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What does “Family Friendly” Mean?

March 17, 2010

I recently linked to a story and commentary on an effort in Florida to withhold a tax credit for companies filming TV and movies in Florida if they featured gay characters.  Advocates argued that the tax credits should only benefit shows and films that are “family friendly.”

It was also reported that Johnny Weir, the three time US National Champion and two time Olympian figure skater, was not invited to join the “Stars on Ice” tour because he is not “family friendly” enough.  Weir’s sexuality has never been confirmed, and he believes it has nothing to do with his sport.  Regardless of whether or not he is gay, he is generally perceived that way, and regardless of whether the Stars on Ice tour didn’t invite him based on that perception (as tour executives claim), the issue I’m taking up is the recurring use of the expression “not family friendly” to describe gay people.

These sorts of innocuous phrases, with such vicious and divisive implications, are dangerous and need to be called out and addressed head-on.  The irony is that one of the big fight right now that the gay community is undertaking is an effort to have their families be legally recognized as such in the eyes of the law.  With one breath opponents are saying we’re not “family friendly”, and with the next they’re railing against our efforts to ensure we are legally recognized as families.

This is just another effort to try to maintain the “us vs. them” way of thinking about LGBT people.  The implied message here is that being gay and being focused on family are mutually exclusive.  This is nothing short of an effort to keep gay men and women out of the mainstream.  As the GLAAD blog points out:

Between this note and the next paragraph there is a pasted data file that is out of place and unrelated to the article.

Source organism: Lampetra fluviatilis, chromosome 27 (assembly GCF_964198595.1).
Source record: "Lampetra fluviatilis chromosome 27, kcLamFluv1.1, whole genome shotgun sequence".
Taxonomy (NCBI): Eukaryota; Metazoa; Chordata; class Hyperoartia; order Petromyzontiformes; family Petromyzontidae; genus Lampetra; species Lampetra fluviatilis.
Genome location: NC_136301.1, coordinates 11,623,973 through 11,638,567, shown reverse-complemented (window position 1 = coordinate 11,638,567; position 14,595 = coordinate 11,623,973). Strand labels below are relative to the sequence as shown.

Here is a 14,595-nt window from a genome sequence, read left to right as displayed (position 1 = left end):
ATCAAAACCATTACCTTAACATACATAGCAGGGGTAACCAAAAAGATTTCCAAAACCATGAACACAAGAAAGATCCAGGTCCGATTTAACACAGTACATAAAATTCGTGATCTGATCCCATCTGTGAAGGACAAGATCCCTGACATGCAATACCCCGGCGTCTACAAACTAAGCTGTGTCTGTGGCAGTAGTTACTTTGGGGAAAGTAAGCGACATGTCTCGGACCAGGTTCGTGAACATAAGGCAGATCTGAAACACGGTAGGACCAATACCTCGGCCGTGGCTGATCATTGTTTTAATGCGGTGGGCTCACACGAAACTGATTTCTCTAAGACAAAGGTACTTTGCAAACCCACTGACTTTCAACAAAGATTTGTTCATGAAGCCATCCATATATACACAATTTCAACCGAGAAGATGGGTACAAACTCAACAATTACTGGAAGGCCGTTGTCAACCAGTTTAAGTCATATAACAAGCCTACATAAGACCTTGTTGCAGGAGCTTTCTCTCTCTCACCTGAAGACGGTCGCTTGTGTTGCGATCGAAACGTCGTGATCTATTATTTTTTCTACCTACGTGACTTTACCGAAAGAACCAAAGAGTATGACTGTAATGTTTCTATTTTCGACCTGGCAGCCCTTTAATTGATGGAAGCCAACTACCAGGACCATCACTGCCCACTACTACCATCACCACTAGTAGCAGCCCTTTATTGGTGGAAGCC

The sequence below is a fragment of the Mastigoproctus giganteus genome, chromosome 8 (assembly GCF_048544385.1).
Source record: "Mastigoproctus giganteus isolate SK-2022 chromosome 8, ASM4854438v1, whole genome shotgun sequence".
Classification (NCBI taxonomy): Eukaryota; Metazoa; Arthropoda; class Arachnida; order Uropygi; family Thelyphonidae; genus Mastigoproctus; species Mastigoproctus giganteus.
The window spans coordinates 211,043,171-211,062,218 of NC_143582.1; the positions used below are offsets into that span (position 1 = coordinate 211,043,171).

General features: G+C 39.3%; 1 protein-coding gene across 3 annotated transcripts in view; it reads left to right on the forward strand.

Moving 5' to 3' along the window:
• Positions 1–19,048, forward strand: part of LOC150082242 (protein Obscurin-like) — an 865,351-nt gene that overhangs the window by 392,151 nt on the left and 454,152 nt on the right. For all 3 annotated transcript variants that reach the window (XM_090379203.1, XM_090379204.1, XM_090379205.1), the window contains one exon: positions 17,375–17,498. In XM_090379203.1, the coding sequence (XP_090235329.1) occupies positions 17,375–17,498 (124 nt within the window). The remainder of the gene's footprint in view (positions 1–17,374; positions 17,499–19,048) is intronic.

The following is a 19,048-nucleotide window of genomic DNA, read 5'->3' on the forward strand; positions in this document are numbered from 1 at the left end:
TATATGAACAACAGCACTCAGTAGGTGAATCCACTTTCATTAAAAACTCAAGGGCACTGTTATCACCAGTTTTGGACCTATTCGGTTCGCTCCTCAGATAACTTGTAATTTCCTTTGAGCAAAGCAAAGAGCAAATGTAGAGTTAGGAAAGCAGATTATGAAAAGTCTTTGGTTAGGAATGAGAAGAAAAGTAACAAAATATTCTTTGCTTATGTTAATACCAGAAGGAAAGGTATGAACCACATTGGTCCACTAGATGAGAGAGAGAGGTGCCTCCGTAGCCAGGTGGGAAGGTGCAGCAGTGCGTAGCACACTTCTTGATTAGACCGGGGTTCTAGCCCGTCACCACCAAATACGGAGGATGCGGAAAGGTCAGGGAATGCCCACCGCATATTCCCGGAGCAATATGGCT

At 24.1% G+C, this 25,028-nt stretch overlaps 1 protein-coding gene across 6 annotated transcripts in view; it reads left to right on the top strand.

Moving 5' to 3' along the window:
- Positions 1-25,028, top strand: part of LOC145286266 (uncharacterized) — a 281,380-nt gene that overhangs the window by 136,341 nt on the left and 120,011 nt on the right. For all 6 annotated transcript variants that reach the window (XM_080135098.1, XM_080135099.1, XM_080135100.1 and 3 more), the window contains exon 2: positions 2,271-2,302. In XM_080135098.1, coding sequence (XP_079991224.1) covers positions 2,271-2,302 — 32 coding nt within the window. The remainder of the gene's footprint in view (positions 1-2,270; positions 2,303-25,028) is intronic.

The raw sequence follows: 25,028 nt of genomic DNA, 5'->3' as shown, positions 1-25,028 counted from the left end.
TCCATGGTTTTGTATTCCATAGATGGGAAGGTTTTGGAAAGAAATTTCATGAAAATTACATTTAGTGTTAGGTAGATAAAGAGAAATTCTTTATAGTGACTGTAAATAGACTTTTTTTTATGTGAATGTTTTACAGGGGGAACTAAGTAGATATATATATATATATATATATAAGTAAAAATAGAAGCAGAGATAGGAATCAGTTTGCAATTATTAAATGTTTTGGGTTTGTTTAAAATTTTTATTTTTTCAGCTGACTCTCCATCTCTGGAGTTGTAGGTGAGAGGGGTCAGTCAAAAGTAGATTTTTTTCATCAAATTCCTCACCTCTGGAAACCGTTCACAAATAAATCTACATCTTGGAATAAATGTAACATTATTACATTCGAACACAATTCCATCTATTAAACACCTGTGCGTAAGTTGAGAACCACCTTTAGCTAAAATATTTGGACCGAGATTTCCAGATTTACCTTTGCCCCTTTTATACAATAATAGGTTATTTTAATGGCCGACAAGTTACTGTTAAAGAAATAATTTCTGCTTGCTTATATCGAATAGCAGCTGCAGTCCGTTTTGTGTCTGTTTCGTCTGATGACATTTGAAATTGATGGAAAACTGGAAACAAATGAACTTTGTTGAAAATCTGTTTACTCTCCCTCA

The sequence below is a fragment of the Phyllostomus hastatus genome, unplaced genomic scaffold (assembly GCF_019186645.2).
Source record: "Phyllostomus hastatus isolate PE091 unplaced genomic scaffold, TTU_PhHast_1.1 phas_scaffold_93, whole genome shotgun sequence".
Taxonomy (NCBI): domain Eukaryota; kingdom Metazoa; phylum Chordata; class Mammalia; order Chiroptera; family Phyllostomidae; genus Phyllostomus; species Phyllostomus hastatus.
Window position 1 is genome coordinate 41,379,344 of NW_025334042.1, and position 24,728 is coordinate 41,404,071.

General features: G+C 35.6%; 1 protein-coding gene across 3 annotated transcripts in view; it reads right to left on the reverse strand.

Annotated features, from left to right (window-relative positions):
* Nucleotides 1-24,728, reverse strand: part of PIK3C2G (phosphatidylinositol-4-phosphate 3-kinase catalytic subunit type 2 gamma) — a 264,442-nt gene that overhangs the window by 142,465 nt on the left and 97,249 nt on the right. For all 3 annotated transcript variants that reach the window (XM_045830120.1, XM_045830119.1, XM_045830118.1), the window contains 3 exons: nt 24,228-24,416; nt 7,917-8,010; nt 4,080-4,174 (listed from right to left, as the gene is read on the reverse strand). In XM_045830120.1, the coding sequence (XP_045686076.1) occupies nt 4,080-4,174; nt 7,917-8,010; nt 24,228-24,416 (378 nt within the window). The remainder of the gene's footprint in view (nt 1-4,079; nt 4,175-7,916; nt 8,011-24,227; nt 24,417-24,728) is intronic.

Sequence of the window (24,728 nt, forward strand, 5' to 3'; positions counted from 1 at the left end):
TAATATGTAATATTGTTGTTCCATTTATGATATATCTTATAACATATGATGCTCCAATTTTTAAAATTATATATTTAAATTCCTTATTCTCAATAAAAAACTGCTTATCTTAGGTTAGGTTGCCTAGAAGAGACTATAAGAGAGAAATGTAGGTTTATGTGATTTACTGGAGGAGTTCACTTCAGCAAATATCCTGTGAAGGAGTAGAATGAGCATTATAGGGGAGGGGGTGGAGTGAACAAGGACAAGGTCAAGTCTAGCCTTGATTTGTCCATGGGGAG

To say that Weir is “not family friendly” would be a clear jab at his perceived sexual orientation. Weir is extremely involved with his family. He is putting his younger brother through college, and supports the family financially because his father’s disability prohibits him from working. Weir’s dedication to his family can be clearly documented in the Sundance series, Be Good Johnny Weir, which follows him and his family and friends through his life and career as a championship skater.

On a related topic, there is more on the media’s treatment of Johnny Weir below the jump.

In two exchanges from a Canadian sports channel:

“We should make him (Weir) pass a gender test at this point,” Goldberg said and Mailhot then jokingly suggested Weir should compete in the women’s competition.

And then

“This may not be politically correct,” Mailhot said during the segment, in which Weir, known for his extravagant performances and fashion flair, was shown sporting a semi-sheer, pink-and-black costume he designed himself. “But do you think he lost points due to his costume and his body language?”

Goldberg replied that Weir’s feminine style may reflect badly on other male figure skaters. “They’ll think all the boys who skate will end up like him,” he said. “It sets a bad example.”

Johnny Weir responding to homophobic comments made my commentators.

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